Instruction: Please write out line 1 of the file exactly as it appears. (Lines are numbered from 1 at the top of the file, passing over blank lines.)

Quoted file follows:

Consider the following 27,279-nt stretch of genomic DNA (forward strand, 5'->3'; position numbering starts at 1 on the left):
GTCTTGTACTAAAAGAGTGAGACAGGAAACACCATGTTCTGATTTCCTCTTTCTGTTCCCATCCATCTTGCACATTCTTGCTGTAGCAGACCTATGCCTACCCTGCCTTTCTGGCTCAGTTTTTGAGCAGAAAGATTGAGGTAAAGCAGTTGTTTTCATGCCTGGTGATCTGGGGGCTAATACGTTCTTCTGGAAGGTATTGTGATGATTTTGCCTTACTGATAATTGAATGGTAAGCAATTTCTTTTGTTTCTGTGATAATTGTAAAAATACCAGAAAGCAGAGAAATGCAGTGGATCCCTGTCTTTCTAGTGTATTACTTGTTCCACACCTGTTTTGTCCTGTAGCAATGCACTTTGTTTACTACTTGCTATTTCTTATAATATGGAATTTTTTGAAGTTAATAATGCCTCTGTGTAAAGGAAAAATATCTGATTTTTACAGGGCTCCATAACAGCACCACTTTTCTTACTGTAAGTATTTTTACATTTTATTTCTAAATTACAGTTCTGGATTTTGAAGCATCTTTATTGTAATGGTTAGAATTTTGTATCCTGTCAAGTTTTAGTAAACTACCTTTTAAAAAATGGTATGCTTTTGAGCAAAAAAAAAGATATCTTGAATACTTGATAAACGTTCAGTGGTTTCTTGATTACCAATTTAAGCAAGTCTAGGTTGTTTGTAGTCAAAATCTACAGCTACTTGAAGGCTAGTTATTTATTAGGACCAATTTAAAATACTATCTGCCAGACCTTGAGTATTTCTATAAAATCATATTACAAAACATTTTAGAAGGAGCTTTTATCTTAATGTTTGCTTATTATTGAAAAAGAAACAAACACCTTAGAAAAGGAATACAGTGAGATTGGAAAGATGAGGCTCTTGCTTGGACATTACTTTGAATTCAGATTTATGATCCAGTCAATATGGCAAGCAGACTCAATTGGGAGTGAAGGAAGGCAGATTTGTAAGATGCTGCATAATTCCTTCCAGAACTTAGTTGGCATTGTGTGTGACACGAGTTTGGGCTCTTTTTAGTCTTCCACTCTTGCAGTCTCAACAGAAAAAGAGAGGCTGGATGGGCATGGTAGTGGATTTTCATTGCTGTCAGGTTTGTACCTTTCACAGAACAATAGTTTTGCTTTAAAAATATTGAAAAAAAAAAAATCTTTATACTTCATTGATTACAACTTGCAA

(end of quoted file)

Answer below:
Consider the following 27,279-nt stretch of genomic DNA (forward strand, 5'->3'; position numbering starts at 1 on the left):